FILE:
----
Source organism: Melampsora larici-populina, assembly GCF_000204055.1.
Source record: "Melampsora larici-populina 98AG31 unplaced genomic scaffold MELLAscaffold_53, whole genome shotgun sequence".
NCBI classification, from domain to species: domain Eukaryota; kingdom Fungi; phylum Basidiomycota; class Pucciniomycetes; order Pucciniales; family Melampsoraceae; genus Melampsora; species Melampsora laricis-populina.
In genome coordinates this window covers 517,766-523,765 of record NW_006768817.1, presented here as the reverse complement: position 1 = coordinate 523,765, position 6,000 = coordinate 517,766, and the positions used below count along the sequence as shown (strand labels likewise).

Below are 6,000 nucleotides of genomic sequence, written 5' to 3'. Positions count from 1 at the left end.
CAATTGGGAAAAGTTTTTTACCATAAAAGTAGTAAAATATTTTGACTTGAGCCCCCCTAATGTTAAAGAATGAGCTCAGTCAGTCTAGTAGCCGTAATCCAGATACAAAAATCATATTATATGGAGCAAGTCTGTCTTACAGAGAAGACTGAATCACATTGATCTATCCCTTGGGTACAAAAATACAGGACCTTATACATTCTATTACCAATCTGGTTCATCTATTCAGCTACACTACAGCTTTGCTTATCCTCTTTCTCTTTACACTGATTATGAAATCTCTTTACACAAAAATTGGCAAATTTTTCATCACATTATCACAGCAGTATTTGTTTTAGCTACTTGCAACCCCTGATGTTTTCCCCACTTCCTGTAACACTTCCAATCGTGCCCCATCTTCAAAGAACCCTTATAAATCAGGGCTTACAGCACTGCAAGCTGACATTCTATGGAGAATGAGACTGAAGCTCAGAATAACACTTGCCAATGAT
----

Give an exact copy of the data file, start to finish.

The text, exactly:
Source organism: Melampsora larici-populina, assembly GCF_000204055.1.
Source record: "Melampsora larici-populina 98AG31 unplaced genomic scaffold MELLAscaffold_53, whole genome shotgun sequence".
NCBI classification, from domain to species: domain Eukaryota; kingdom Fungi; phylum Basidiomycota; class Pucciniomycetes; order Pucciniales; family Melampsoraceae; genus Melampsora; species Melampsora laricis-populina.
In genome coordinates this window covers 517,766-523,765 of record NW_006768817.1, presented here as the reverse complement: position 1 = coordinate 523,765, position 6,000 = coordinate 517,766, and the positions used below count along the sequence as shown (strand labels likewise).

Below are 6,000 nucleotides of genomic sequence, written 5' to 3'. Positions count from 1 at the left end.
CAATTGGGAAAAGTTTTTTACCATAAAAGTAGTAAAATATTTTGACTTGAGCCCCCCTAATGTTAAAGAATGAGCTCAGTCAGTCTAGTAGCCGTAATCCAGATACAAAAATCATATTATATGGAGCAAGTCTGTCTTACAGAGAAGACTGAATCACATTGATCTATCCCTTGGGTACAAAAATACAGGACCTTATACATTCTATTACCAATCTGGTTCATCTATTCAGCTACACTACAGCTTTGCTTATCCTCTTTCTCTTTACACTGATTATGAAATCTCTTTACACAAAAATTGGCAAATTTTTCATCACATTATCACAGCAGTATTTGTTTTAGCTACTTGCAACCCCTGATGTTTTCCCCACTTCCTGTAACACTTCCAATCGTGCCCCATCTTCAAAGAACCCTTATAAATCAGGGCTTACAGCACTGCAAGCTGACATTCTATGGAGAATGAGACTGAAGCTCAGAATAACACTTGCCAATGAT